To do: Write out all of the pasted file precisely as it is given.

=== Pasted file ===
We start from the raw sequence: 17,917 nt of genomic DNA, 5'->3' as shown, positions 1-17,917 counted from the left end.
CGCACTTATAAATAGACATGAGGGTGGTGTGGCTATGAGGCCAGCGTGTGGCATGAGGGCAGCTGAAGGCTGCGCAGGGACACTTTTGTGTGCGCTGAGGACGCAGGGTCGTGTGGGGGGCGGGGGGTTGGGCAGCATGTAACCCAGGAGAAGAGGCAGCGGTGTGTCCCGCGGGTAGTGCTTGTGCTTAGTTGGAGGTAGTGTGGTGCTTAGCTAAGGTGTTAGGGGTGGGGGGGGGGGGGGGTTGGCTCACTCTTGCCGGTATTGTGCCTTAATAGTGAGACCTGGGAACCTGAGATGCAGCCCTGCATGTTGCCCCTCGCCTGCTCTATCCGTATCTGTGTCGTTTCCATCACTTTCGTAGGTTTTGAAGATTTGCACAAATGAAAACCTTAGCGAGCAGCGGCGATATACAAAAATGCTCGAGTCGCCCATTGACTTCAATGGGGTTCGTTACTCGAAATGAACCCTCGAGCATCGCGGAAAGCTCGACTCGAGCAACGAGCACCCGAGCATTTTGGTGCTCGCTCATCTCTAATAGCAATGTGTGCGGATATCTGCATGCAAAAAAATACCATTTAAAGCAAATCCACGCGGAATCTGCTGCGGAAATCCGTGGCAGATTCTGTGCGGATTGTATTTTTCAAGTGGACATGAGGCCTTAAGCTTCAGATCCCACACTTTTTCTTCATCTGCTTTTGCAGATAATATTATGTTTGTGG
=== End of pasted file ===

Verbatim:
We start from the raw sequence: 17,917 nt of genomic DNA, 5'->3' as shown, positions 1-17,917 counted from the left end.
CGCACTTATAAATAGACATGAGGGTGGTGTGGCTATGAGGCCAGCGTGTGGCATGAGGGCAGCTGAAGGCTGCGCAGGGACACTTTTGTGTGCGCTGAGGACGCAGGGTCGTGTGGGGGGCGGGGGGTTGGGCAGCATGTAACCCAGGAGAAGAGGCAGCGGTGTGTCCCGCGGGTAGTGCTTGTGCTTAGTTGGAGGTAGTGTGGTGCTTAGCTAAGGTGTTAGGGGTGGGGGGGGGGGGGGGTTGGCTCACTCTTGCCGGTATTGTGCCTTAATAGTGAGACCTGGGAACCTGAGATGCAGCCCTGCATGTTGCCCCTCGCCTGCTCTATCCGTATCTGTGTCGTTTCCATCACTTTCGTAGGTTTTGAAGATTTGCACAAATGAAAACCTTAGCGAGCAGCGGCGATATACAAAAATGCTCGAGTCGCCCATTGACTTCAATGGGGTTCGTTACTCGAAATGAACCCTCGAGCATCGCGGAAAGCTCGACTCGAGCAACGAGCACCCGAGCATTTTGGTGCTCGCTCATCTCTAATAGCAATGTGTGCGGATATCTGCATGCAAAAAAATACCATTTAAAGCAAATCCACGCGGAATCTGCTGCGGAAATCCGTGGCAGATTCTGTGCGGATTGTATTTTTCAAGTGGACATGAGGCCTTAAGCTTCAGATCCCACACTTTTTCTTCATCTGCTTTTGCAGATAATATTATGTTTGTGG